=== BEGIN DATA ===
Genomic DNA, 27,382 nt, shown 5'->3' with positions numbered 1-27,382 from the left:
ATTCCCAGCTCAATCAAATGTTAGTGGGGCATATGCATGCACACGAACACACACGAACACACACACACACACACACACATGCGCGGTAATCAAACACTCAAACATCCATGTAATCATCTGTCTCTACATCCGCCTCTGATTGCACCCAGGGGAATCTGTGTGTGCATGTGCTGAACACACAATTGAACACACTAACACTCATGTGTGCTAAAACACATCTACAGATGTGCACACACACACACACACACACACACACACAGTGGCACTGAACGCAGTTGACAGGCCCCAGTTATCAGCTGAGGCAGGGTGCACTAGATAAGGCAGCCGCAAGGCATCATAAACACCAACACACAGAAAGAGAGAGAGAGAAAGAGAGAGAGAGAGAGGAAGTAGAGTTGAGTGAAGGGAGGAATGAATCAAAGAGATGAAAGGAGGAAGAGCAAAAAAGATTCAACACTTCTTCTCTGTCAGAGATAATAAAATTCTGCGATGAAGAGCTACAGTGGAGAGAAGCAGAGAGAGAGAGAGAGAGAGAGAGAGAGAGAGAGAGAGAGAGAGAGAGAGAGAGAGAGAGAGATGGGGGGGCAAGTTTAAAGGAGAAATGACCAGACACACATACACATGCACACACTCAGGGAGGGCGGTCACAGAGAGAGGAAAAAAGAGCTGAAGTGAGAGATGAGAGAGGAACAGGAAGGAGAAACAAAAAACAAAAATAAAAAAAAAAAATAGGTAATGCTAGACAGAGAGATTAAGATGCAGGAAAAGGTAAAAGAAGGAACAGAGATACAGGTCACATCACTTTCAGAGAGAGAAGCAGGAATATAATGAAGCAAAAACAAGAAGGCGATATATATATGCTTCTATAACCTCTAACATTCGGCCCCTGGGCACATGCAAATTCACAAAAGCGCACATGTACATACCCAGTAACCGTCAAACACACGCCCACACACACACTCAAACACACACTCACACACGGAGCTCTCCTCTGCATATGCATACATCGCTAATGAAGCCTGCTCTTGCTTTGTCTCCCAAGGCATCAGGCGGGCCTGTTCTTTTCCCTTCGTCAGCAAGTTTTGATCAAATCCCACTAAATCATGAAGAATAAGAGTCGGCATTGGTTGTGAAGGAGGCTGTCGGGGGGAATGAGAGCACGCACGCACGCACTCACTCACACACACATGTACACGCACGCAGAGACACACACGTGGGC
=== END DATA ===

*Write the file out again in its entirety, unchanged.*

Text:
Genomic DNA, 27,382 nt, shown 5'->3' with positions numbered 1-27,382 from the left:
ATTCCCAGCTCAATCAAATGTTAGTGGGGCATATGCATGCACACGAACACACACGAACACACACACACACACACACACATGCGCGGTAATCAAACACTCAAACATCCATGTAATCATCTGTCTCTACATCCGCCTCTGATTGCACCCAGGGGAATCTGTGTGTGCATGTGCTGAACACACAATTGAACACACTAACACTCATGTGTGCTAAAACACATCTACAGATGTGCACACACACACACACACACACACACACACAGTGGCACTGAACGCAGTTGACAGGCCCCAGTTATCAGCTGAGGCAGGGTGCACTAGATAAGGCAGCCGCAAGGCATCATAAACACCAACACACAGAAAGAGAGAGAGAGAAAGAGAGAGAGAGAGAGGAAGTAGAGTTGAGTGAAGGGAGGAATGAATCAAAGAGATGAAAGGAGGAAGAGCAAAAAAGATTCAACACTTCTTCTCTGTCAGAGATAATAAAATTCTGCGATGAAGAGCTACAGTGGAGAGAAGCAGAGAGAGAGAGAGAGAGAGAGAGAGAGAGAGAGAGAGAGAGAGAGAGAGAGAGAGAGAGAGATGGGGGGGCAAGTTTAAAGGAGAAATGACCAGACACACATACACATGCACACACTCAGGGAGGGCGGTCACAGAGAGAGGAAAAAAGAGCTGAAGTGAGAGATGAGAGAGGAACAGGAAGGAGAAACAAAAAACAAAAATAAAAAAAAAAAATAGGTAATGCTAGACAGAGAGATTAAGATGCAGGAAAAGGTAAAAGAAGGAACAGAGATACAGGTCACATCACTTTCAGAGAGAGAAGCAGGAATATAATGAAGCAAAAACAAGAAGGCGATATATATATGCTTCTATAACCTCTAACATTCGGCCCCTGGGCACATGCAAATTCACAAAAGCGCACATGTACATACCCAGTAACCGTCAAACACACGCCCACACACACACTCAAACACACACTCACACACGGAGCTCTCCTCTGCATATGCATACATCGCTAATGAAGCCTGCTCTTGCTTTGTCTCCCAAGGCATCAGGCGGGCCTGTTCTTTTCCCTTCGTCAGCAAGTTTTGATCAAATCCCACTAAATCATGAAGAATAAGAGTCGGCATTGGTTGTGAAGGAGGCTGTCGGGGGGAATGAGAGCACGCACGCACGCACTCACTCACACACACATGTACACGCACGCAGAGACACACACGTGGGC